import plotly.express as px from numpy import genfromtxt data = genfromtxt('/home/local/Desktop/RTL_RF_Logfile_Raw_202208300725.csv', delimiter=',') # ig = px.imshow(data, color_continuous_scale=px.colors.sequential.gray) # https://plotly.com/python/builtin-colorscales/ # fig = px.imshow(data, color_continuous_scale=px.colors.sequential.Blackbody) # fig = px.imshow(data, color_continuous_scale=px.colors.sequential.Plasma) fig = px.imshow(data, color_continuous_scale=px.colors.sequential.Inferno, template="plotly_dark") fig.update_layout(margin=dict(l=2, r=2, b=2, t=2), coloraxis_showscale=True, plot_bgcolor="Black") fig.update_layout(title_text='RF Scan 156M to 158M at 3.125k steps for 10 minutes',title_y=0.95) fig.update_xaxes(showticklabels=True).update_yaxes(showticklabels=True) # fig.show() fig.write_image("/home/local/Desktop/RTL_RF_Logfile_Raw_202208300725.png") # Command - python3 file2.py # Source - https://plotly.com/python/heatmaps/ # Color Scales - https://plotly.com/python/builtin-colorscales/ # https://plotly.com/python/imshow/ # https://pypi.org/project/plotly-express/ # https://www.cloudacm.com/?p=2674 # https://plotly.com/python/plotly-express/
This post contains details about POCSAG, https://www.sigidwiki.com/wiki/POCSAG. This post shows how to use rtl_fm and multimon-ng to decode the POCSAG radio signal, https://lokcon.me/2019/06/18/rtl-sdr-pocsag. I used the following command after isolating the POCSAG baud rate. The text file contained some readable strings, most were unreadable though.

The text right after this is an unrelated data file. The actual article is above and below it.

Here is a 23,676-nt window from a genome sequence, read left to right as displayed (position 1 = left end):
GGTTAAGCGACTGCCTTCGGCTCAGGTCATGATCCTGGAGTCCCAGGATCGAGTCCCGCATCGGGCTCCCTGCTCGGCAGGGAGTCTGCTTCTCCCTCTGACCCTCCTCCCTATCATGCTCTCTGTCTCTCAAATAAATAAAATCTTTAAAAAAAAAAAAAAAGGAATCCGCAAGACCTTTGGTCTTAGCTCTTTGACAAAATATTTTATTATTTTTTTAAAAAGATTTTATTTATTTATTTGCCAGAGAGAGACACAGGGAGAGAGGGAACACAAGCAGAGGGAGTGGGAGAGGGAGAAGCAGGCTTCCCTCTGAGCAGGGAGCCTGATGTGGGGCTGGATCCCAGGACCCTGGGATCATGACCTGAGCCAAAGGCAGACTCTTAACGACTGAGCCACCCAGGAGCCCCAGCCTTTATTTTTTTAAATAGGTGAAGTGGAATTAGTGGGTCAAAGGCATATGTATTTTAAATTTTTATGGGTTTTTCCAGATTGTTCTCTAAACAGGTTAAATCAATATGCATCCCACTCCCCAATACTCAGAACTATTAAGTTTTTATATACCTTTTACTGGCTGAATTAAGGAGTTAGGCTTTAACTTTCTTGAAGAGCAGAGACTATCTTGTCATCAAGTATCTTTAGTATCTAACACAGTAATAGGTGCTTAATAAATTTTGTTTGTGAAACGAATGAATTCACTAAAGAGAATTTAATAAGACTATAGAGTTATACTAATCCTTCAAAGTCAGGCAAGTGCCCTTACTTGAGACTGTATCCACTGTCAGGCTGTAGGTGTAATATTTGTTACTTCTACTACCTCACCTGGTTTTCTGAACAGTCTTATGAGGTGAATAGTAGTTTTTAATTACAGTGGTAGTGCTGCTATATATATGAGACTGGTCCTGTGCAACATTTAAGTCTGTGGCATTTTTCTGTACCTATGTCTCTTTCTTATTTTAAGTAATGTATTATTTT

rtl_fm -M fm -f 152e6 -s 22050 | multimon-ng -t raw -a POCSAG1200 /dev/stdin > PocSagDecode.txt tail -f PocSagDecode.txt
I then did a rtl_power sweep to plot the transmissions over a 10 minute period. It appears that these transmissions are from the same source. The decoded signals gave details for areas throughout the region, so this would suggest that this transmitter is part of a group of repeaters to provide wider coverage. Here are resulting plots from rtl_power and GQRX.
Here are the commands to generate the rtl_power plot with python.
rtl_power -f 151.8M:152.2M:1.5625k -i 1 -e 10m RTL_RF_Logfile_202211240700.csv cut -d"," -f7- RTL_RF_Logfile_202211240700.csv > RTL_RF_Logfile_Raw_202211240700.csv python3 RTL_RF_Logfile_Raw_202211240700.py
With the dataset, other processing tools and methods can be used to visualize the readings from rtl_power. It’s quite amazing the amount of resources and uses of the RTL SDR there are. The following video demonstrates how to use SDR for GPS readings.